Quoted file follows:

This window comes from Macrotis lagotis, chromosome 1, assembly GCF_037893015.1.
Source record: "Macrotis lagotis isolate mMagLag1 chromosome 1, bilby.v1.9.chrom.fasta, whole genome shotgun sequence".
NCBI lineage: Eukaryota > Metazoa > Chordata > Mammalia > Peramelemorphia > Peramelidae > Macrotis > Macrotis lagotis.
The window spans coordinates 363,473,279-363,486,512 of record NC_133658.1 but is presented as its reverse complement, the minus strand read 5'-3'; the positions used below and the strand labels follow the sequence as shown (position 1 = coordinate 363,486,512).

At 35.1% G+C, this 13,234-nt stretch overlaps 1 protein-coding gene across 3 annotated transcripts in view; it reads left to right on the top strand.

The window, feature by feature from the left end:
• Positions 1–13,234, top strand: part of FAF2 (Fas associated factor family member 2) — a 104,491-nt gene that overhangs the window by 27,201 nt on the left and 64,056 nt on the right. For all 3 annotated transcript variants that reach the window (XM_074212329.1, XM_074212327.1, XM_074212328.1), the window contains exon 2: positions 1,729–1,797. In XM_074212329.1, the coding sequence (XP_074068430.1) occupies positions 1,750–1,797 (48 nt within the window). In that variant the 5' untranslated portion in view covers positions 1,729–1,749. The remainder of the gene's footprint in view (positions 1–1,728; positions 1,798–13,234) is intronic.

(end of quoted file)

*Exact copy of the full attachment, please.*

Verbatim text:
This window comes from Macrotis lagotis, chromosome 1, assembly GCF_037893015.1.
Source record: "Macrotis lagotis isolate mMagLag1 chromosome 1, bilby.v1.9.chrom.fasta, whole genome shotgun sequence".
NCBI lineage: Eukaryota > Metazoa > Chordata > Mammalia > Peramelemorphia > Peramelidae > Macrotis > Macrotis lagotis.
The window spans coordinates 363,473,279-363,486,512 of record NC_133658.1 but is presented as its reverse complement, the minus strand read 5'-3'; the positions used below and the strand labels follow the sequence as shown (position 1 = coordinate 363,486,512).

At 35.1% G+C, this 13,234-nt stretch overlaps 1 protein-coding gene across 3 annotated transcripts in view; it reads left to right on the top strand.

The window, feature by feature from the left end:
• Positions 1–13,234, top strand: part of FAF2 (Fas associated factor family member 2) — a 104,491-nt gene that overhangs the window by 27,201 nt on the left and 64,056 nt on the right. For all 3 annotated transcript variants that reach the window (XM_074212329.1, XM_074212327.1, XM_074212328.1), the window contains exon 2: positions 1,729–1,797. In XM_074212329.1, the coding sequence (XP_074068430.1) occupies positions 1,750–1,797 (48 nt within the window). In that variant the 5' untranslated portion in view covers positions 1,729–1,749. The remainder of the gene's footprint in view (positions 1–1,728; positions 1,798–13,234) is intronic.